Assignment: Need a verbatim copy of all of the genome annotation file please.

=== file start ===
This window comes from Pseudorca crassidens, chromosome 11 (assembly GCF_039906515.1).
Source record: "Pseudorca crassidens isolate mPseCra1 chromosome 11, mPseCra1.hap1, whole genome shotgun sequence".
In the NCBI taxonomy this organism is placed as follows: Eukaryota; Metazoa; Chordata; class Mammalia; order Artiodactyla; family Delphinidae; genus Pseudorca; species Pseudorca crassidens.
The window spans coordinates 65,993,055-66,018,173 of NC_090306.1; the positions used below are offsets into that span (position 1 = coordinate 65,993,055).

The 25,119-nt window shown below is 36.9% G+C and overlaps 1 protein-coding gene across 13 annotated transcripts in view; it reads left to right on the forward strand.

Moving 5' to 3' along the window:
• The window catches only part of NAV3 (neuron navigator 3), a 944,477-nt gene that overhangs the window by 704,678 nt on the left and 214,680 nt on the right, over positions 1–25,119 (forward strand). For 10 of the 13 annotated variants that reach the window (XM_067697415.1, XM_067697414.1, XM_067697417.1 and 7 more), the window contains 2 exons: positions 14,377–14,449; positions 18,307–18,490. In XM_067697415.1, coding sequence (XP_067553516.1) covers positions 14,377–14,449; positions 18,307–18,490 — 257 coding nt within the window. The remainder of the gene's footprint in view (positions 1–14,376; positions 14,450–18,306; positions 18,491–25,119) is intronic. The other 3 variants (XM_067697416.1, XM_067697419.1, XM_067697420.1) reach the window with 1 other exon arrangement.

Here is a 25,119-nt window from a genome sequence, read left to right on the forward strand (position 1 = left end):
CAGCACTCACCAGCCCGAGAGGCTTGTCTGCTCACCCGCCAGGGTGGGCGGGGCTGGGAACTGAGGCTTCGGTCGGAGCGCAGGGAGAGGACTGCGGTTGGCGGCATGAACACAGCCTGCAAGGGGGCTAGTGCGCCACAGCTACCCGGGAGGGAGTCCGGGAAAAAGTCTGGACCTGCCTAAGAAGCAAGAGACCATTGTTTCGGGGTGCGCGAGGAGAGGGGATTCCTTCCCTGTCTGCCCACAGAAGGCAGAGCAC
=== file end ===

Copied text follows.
This window comes from Pseudorca crassidens, chromosome 11 (assembly GCF_039906515.1).
Source record: "Pseudorca crassidens isolate mPseCra1 chromosome 11, mPseCra1.hap1, whole genome shotgun sequence".
In the NCBI taxonomy this organism is placed as follows: Eukaryota; Metazoa; Chordata; class Mammalia; order Artiodactyla; family Delphinidae; genus Pseudorca; species Pseudorca crassidens.
The window spans coordinates 65,993,055-66,018,173 of NC_090306.1; the positions used below are offsets into that span (position 1 = coordinate 65,993,055).

The 25,119-nt window shown below is 36.9% G+C and overlaps 1 protein-coding gene across 13 annotated transcripts in view; it reads left to right on the forward strand.

Moving 5' to 3' along the window:
• The window catches only part of NAV3 (neuron navigator 3), a 944,477-nt gene that overhangs the window by 704,678 nt on the left and 214,680 nt on the right, over positions 1–25,119 (forward strand). For 10 of the 13 annotated variants that reach the window (XM_067697415.1, XM_067697414.1, XM_067697417.1 and 7 more), the window contains 2 exons: positions 14,377–14,449; positions 18,307–18,490. In XM_067697415.1, coding sequence (XP_067553516.1) covers positions 14,377–14,449; positions 18,307–18,490 — 257 coding nt within the window. The remainder of the gene's footprint in view (positions 1–14,376; positions 14,450–18,306; positions 18,491–25,119) is intronic. The other 3 variants (XM_067697416.1, XM_067697419.1, XM_067697420.1) reach the window with 1 other exon arrangement.

Here is a 25,119-nt window from a genome sequence, read left to right on the forward strand (position 1 = left end):
CAGCACTCACCAGCCCGAGAGGCTTGTCTGCTCACCCGCCAGGGTGGGCGGGGCTGGGAACTGAGGCTTCGGTCGGAGCGCAGGGAGAGGACTGCGGTTGGCGGCATGAACACAGCCTGCAAGGGGGCTAGTGCGCCACAGCTACCCGGGAGGGAGTCCGGGAAAAAGTCTGGACCTGCCTAAGAAGCAAGAGACCATTGTTTCGGGGTGCGCGAGGAGAGGGGATTCCTTCCCTGTCTGCCCACAGAAGGCAGAGCAC